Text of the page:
I turned my television on the other night just in time to catch the very beginning of the first round of the 2012 presidential debates. I guess the debate centered around domestic policy or something like that. I’m not sure because there was an episode of “Storage Wars – Texas” on A&E that I hadn’t seen before.
About all that I saw was the introduction of the two candidates and the moderator, who happened to be that really smart guy on PBS. I realize that saying a “smart” guy on “PBS” is somewhat redundant, but I need the extra words to fill up this column.
I have stomached my way through televised presidential debates before, and sometimes I believe the moderators of these debates are too smart for our own good. They ask smart guy questions I don’t always understand or even care that much about. (I don’t run into that particular problem with “Storage Wars – Texas.”)
Sometimes you need a regular, average guy moderating these events. Someone who will ask simple questions and expects, no, demands, simple answers. Instead of complicated questions like “How would your administration tackle the current devaluation of the dollar against the yen in developing nations of the African sub-continent?” I would ask much simpler questions like “What the heck are you people doing to my country?,” and I would follow that up with, “Are you guys total morons?”
At this particular debate on domestic policy, my sole question to both of these esteemed candidates would have been simply this: If you are elected or re-elected to the office of the President of the United States, what do you plan on doing about the current Box Elder Bug situation?
My house is presently being inundated with approximately four to 16 billion Box Elder Bugs, and I want someone other than me to do something about it. I am ready for my government to step in and take action. I do pay taxes after all.
The other night my wife went outside armed with some bug spray and declared war against the little pests. She laid siege to our pastel yellow siding with the noxious liquid, and we awoke the next morning to see our sidewalk covered with Box Elder Bug carcasses. It appeared as though she had won the battle.
But alas, it only made them mad, for that very night, the bugs came back with a vengeance. The sight of their fallen comrades evidently stirred them into a frenzy as they beat their black and red wings like war drums buzzing around my head.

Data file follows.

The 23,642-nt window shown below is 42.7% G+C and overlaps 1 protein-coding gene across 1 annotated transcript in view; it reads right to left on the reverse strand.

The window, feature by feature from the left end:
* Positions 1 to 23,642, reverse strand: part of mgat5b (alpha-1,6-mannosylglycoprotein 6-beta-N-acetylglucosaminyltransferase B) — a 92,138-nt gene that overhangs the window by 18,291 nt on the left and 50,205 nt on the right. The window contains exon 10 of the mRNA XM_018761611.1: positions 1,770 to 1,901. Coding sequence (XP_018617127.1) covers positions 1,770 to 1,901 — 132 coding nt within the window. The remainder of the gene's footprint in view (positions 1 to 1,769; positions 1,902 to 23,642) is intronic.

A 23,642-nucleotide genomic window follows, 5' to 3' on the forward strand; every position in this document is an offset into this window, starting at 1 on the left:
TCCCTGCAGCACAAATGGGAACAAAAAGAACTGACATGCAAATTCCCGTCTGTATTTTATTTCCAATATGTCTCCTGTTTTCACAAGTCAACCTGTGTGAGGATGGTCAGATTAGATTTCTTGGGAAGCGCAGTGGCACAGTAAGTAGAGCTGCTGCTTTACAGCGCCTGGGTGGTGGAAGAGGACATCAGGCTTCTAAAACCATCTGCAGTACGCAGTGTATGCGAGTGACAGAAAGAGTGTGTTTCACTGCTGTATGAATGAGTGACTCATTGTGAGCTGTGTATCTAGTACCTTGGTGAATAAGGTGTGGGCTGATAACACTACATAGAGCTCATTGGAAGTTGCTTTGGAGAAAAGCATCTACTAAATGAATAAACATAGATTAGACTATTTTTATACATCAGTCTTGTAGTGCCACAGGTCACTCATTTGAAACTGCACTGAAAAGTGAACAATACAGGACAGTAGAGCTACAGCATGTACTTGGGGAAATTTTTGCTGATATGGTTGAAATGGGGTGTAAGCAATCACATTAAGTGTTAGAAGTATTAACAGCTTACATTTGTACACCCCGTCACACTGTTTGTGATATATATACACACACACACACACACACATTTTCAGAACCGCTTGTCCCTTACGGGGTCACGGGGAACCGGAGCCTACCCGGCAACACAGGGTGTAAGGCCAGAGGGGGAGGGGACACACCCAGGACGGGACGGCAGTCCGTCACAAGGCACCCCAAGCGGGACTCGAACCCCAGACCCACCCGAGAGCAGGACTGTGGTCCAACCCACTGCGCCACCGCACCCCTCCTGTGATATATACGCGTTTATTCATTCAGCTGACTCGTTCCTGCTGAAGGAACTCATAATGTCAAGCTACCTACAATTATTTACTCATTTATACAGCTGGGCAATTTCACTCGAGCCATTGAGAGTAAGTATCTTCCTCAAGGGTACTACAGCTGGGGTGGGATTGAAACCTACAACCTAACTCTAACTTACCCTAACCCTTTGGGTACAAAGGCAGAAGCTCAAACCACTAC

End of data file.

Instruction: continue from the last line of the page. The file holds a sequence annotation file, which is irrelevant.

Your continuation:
Another round of spraying took place, and another round of insect termination followed shortly after. This dance of buggy death has taken place on my front stoop all week long, and they just keep coming back.
So far, we have done pretty well at holding off the conquering horde from breaking through the perimeter of our outer walls and getting to the inside of our house. That is, until the other night.
You see, my 7-year-old daughter has taken her own approach to this situation. She took her cute little bug keeper box that someone got for her as a gift and picked out one of the vile little insects to keep as a pet. She named it Fuzzy. The story gets worse.
The following day, she decided that Fuzzy was hungry. Being the humanitarian that she is, she went out to get some grass and leaves for the creature to eat and some sticks so he could climb around and get some exercise. She also picked out another Box Elder Bug to keep Fuzzy company. She named this one “Bugzilla.”
So now the scene at my home is one of contrasting beliefs. Outside lays a wasteland of total carnage as the little deceased bodies are swept away, while on the inside, my daughter has tea parties with Fuzzy and Bugzilla in attendance.
As all this goes on, I just sit in my chair, caught in the middle, waiting for my nation’s leadership to take a stand on this issue. I guess I’ll have to wait until November.
Meanwhile, until this country gets its’ priorities straight and figures out an answer to this problem, one thought pervades my sub-conscious as far as this Box Elder Bug problem goes: I wonder what that smart guy on PBS would do?
You can contact Wallace at firstname.lastname@example.org. You can follow him on his blog at http://gregwallaceink.blogspot.com.